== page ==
UHM Students and Faculty at Waseda University

UH made a strong showing at recent symposium “Remembering 40 Years Since Reversion”: Okinawan Studies Until Now; Okinawan Studies from Now on,” held at Waseda University from March 29th through the 31st.  Fourteen UH students, faculty, and alumni gave presentations on a wide range of topics, joining colleagues from other universities throughout the world in one of the largest Okinawan Studies conferences in recent years.  The most noticeable feature of the symposium, funded by the Japan Foundatiion, was the large proportion of young scholars presenting their research.  There were also several presentations on the Okinawan diaspora in South America, a topic that rarely gets the attention it deserves.  Most of the UHM students and faculty received funding from one or more of the following sources: the Center for Japanese Studies, the Japan Studies Endowment, the Center for Okinawan Studies, the Okinawan Studies WUB Endowment, the Matsuro and Tsuruko Nakasone Endowment, the College of Languages, Linguistics and Literature, the University Research Council, and the UH Graduate Student Organization.  We are grateful for this broad institutional support for Okinawan Studies.

« The panel “Struggle for Our ‘Okinawan Studies’: Viewed from Uchinaa Unai (Okinawan Women) Today,” organized and moderated by Rinda Yamashiro Kayatani, featured papers by three UH students (as well as two participants from other universities):

– Rinda Yamashiro Kayatani (Ph.D. student in Sociology, UHM) presented “Toward Sustainable Self-determination: Okinawan Studies from Indigenous Perspective”

– Chihiro Sakihara (Ph.D. Student in American Studies, UHM) presented “From Unai to Unai: Post-reversion Generation’s Challenges in Continuing History of Unai Festival”

– Megumi Chibana (MA student, Indigenous Politics Program, UHM), unable to attend, had her paper read by panelist Kayatani: “Lessons of Kanaka Maoli: Decolonization of Education”

« The panel “Knowledge,Technology and Transnationality: Re-thinking Hawaii-Okinawa Relations in the Cold War and Post-Cold War Asia-Pasific Contexts,” organized and moderated by Mire Koikari, featured three speakers:

– Mire Koikari (Women’s Studies, UHM) presented “’Helping Others Help Themselves’: Okinawa, Hawaii and Cold War International Technical Interchanges”

– Robert Huey (Center for Japanese Studies, UHM) presented “Okinawan Studies at the University of Hawai‘i: Twice Born”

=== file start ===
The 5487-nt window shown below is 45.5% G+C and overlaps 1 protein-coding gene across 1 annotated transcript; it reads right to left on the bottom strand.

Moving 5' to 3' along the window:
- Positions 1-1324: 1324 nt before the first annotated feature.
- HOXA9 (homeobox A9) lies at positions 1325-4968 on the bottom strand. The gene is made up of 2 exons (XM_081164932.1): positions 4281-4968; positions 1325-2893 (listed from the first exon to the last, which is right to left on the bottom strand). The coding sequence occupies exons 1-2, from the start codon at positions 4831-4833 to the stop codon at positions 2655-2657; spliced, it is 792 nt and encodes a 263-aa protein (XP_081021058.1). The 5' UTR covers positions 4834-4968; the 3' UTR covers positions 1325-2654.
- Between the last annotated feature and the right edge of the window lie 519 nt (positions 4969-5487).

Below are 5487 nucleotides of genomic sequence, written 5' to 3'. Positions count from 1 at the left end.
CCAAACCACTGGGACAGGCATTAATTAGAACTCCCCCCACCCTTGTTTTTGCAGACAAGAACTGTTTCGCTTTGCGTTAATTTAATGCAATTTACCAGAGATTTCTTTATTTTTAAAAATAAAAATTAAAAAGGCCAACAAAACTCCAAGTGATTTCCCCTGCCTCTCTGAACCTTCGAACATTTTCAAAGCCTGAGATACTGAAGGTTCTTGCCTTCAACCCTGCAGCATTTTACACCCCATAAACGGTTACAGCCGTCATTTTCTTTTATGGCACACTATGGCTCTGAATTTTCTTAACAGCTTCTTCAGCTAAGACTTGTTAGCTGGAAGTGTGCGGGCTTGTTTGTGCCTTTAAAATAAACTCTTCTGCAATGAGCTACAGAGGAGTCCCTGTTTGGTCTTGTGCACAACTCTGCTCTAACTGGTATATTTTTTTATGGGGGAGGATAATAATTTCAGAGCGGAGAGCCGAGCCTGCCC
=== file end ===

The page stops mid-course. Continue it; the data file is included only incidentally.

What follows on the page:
« The panel “Okinwan Language and Culture Courses and Instructional Materials / Dictionaries Development,” organized by Professor Emerita Kyoko Hijirida, and moderated by UHM Center for Okinawan Studies Director Joyce Chinen, featured (along with a third presenter from another university):

– Stewart Curry (EALL, UHM) presented “Okinawan Reference Works in English”
Stewart CURRY (University of Hawai’i)

– K. Justin Ota (UHM Alumnus; Honolulu Community College) presented “Honolulu Community College ni okeru Okinawago no Kurasu no Kaihatsu”

« The panel “Multiple Views toward the ‘Reversion’: The Issue of Okinawa’s Postwar Status and the Positionality of Okinawans with Transnational/Transborder Experiences- Zaigai dōhō, Beiryū gumi, and Okikyōshoku” included one UH presenter:

– Kinuko Maehara Yamazato (PhD Candidate in Sociology, UHM) presented “Beiryū gumi and the “Reversion”: Identity Formation and Negotiations of the US Educated Okinawans”

« Among individual papers on the “Environment”:

– Lonny Carlile (CJS/Asian Studies Program, UHM) presented “Okinawan Development Policy Discourse: Then and Now”

– David Nguyen (Ph.D. program in Urban Planning, UHM) presented “An Analysis of the Spatial and Temporal Development of Okinawa’s Tourism: Infrastructure and Economy and Outlook at Alternatives for Island Economies”

– Russell Uyeno (Dean of the Communications and Services Programs, Honolulu Community College) joined a colleague from Kyoei University to present “Theoretical and Practical Implications of the Tourism Area Life Cycle for Okinawa and Hawaii: A Comparative Analysis”

« Among individual papers on “Military Bases”

– Nika Nashiro (MA student, Political Science, UHM) presented “What’s Going on Behind Those Blue Eyes? The Perception of Okinawan Women by US Military Personnel in Okinawa”

« The panel “Transborder Resources on Okinawa: From the Past to the Future for Effective and Sustainable Resource Development, Access, and Sharing,” moderated by Tokiko Bazzell included:

– Tokiko Y. Bazzell (UHM Library) presented  “Okinawa Resources in Hawaii: Opportunities and Challenges to Resource Support for Ryukyu/Okinawa Studies”

In addition, the following UH alumni gave presentations:

– Masao Maeshiro (Alumnus, UH Graduate Program in Clinical Studies; recently retired Director of Chubu Hospital) presented “Collaboration of University of Hawaii and Okinawa Prefectural Chubu Hospital: Its History and Development in Past, Present, and Future” in the panel “Knowledge,Technology and Transnationality: Re-thinking Hawaii-Okinawa Relations in the Cold War and Post-Cold War Asia-Pasific Contexts”

– Kyle Ikeda (Ph.D., EALL, UHM; now at the University of Vermont) presented “Spatially Proximate Postmemory: Space, Place and Trauma in Medoruma Shun’s War Fiction” in the panel “Trauma and Violence in Contemporary Fiction from Okinawa”

– Manako Ogawa (MA, American Studies, UHM; now at Reitsumeikan University) presented “The Training and Immigration Programs of Okinawan Fishermen in Hawaii” among individual papers on the topic of Migration.